After the shooting, Fleming walked back out of 3549 and, along with some other Del Vikings, returned fire. They aimed toward the balcony at 3517, where three young men were standing.
Fleming fired a nine millimeter gun while one of his companions shot a .380 caliber weapon. Again, physical evidence corroborated Fleming's testimony: the police found expended nine millimeter and .380 caliber shell casings in the area around the buildings and discovered a bullet hole through a window screen in Jackson's apartment. Minutes after the first shot, the police arrived. As he stood near the first police car to arrive on the scene, Fleming saw Jackson leave, alone, in his grey car.
Fleming's testimony was not without its imperfections. While he stated at trial that Jackson had fired only one shot toward him and Walker, his written statement to the police prepared just after the incident recounted that Jackson had fired two shots. He also wavered as to whether Jackson had returned the Del Vikings' retaliatory fire. In addition, Fleming testified that during the shooting, he did not see anyone else around the area or in the playground that separated the 3547/3549 and 3517/3519 buildings. This conflicts with the testimony of Melissa Madison and Tonya Williams, who claimed to have been in the vicinity at that time, as well as with several other accounts.
Madison and Williams testified that they were walking through the playground between 3547/3549 and 3517/3519 when they heard a gunshot. Their statements about the shot's origin are equivocal. At trial, both Madison and Williams testified that the first shot came from 3547, but their previous written statements to the police indicated that it came from 3519. After hearing the shot, the two picked up Madison's children and ran toward 3519. When Madison reached the top of the stairs, she saw Jackson standing near the front of the building; he told her and Williams that the shooting had to stop. Williams noticed that he was wearing leather gloves. Soon afterward Madison saw four men standing on the porch outside Jackson's mother's apartment.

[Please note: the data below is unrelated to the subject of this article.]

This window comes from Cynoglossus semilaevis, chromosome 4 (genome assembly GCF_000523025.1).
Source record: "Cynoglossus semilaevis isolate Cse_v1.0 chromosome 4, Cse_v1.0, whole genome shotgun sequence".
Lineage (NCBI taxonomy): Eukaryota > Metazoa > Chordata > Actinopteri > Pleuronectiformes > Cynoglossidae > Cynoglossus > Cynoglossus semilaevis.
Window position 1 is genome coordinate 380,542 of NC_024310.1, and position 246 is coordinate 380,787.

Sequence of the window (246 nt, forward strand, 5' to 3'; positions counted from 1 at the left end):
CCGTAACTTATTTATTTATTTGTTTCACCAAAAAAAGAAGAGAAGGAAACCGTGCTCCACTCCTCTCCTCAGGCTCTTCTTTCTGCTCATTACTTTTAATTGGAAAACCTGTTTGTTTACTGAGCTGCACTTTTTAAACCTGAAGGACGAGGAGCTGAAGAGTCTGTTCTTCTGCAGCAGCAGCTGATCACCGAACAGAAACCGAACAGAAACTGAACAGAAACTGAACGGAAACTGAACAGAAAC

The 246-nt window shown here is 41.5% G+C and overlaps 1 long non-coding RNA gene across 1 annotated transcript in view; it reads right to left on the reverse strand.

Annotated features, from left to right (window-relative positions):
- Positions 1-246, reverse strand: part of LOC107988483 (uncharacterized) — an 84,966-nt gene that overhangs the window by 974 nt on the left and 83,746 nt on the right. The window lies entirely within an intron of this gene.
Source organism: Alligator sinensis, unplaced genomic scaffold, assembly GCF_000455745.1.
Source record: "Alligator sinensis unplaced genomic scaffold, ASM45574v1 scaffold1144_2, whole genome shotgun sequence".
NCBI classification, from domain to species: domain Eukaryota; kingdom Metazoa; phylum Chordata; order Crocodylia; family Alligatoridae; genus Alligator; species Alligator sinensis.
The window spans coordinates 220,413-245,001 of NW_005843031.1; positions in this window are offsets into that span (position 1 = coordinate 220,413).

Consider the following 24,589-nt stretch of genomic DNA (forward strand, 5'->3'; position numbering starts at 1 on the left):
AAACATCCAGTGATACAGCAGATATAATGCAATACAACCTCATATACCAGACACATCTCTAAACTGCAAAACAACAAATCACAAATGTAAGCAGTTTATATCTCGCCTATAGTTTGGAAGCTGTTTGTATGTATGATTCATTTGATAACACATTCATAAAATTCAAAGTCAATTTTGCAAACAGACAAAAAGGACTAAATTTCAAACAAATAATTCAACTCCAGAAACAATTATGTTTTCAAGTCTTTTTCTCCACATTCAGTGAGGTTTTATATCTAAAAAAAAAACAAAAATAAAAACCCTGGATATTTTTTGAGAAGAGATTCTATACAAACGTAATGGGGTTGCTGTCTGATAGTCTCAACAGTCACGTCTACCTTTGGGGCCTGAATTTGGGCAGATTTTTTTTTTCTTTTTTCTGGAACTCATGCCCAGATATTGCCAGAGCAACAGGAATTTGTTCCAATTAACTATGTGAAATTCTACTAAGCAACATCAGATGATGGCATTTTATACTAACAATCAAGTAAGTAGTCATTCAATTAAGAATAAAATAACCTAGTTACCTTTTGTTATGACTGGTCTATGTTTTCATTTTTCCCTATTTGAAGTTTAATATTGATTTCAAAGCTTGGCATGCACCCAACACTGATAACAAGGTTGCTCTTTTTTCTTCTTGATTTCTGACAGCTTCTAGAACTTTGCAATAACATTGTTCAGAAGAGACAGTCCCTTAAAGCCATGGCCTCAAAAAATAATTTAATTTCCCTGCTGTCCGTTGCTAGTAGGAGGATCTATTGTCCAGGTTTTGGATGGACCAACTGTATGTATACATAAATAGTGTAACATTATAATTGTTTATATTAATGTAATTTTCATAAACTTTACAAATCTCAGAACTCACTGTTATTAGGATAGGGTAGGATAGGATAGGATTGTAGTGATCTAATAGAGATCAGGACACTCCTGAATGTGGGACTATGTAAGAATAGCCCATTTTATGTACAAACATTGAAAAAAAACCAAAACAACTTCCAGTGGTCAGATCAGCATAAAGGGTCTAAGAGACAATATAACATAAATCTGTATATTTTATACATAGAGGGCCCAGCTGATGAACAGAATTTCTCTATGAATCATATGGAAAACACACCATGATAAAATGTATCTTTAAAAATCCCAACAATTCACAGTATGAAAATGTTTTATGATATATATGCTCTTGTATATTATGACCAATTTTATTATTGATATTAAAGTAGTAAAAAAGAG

One had a rifle and another, a small gun. Williams testified that all four were youths around 15 years old and that Jackson was among them. Neither Madison nor Williams saw Jackson with a gun.
Jackson told Madison to go upstairs with the baby, while Williams remained with him. Jackson then told Williams that he wanted to go to the police station to "check on Anthony." Williams replied that "her Anthony," i.e., her boyfriend and the father of her child, Anthony Montgomery, was upstairs. She explained that he had been released from custody the day before. Williams' written statement reported that Jackson turned to the others, smiled, and said "woo-woo" or "wow-wow" and something else she did not understand, prompting her to smile back. During this time, the shooting continued. Williams soon left with Jackson in his 1989 grey car and headed toward the police station.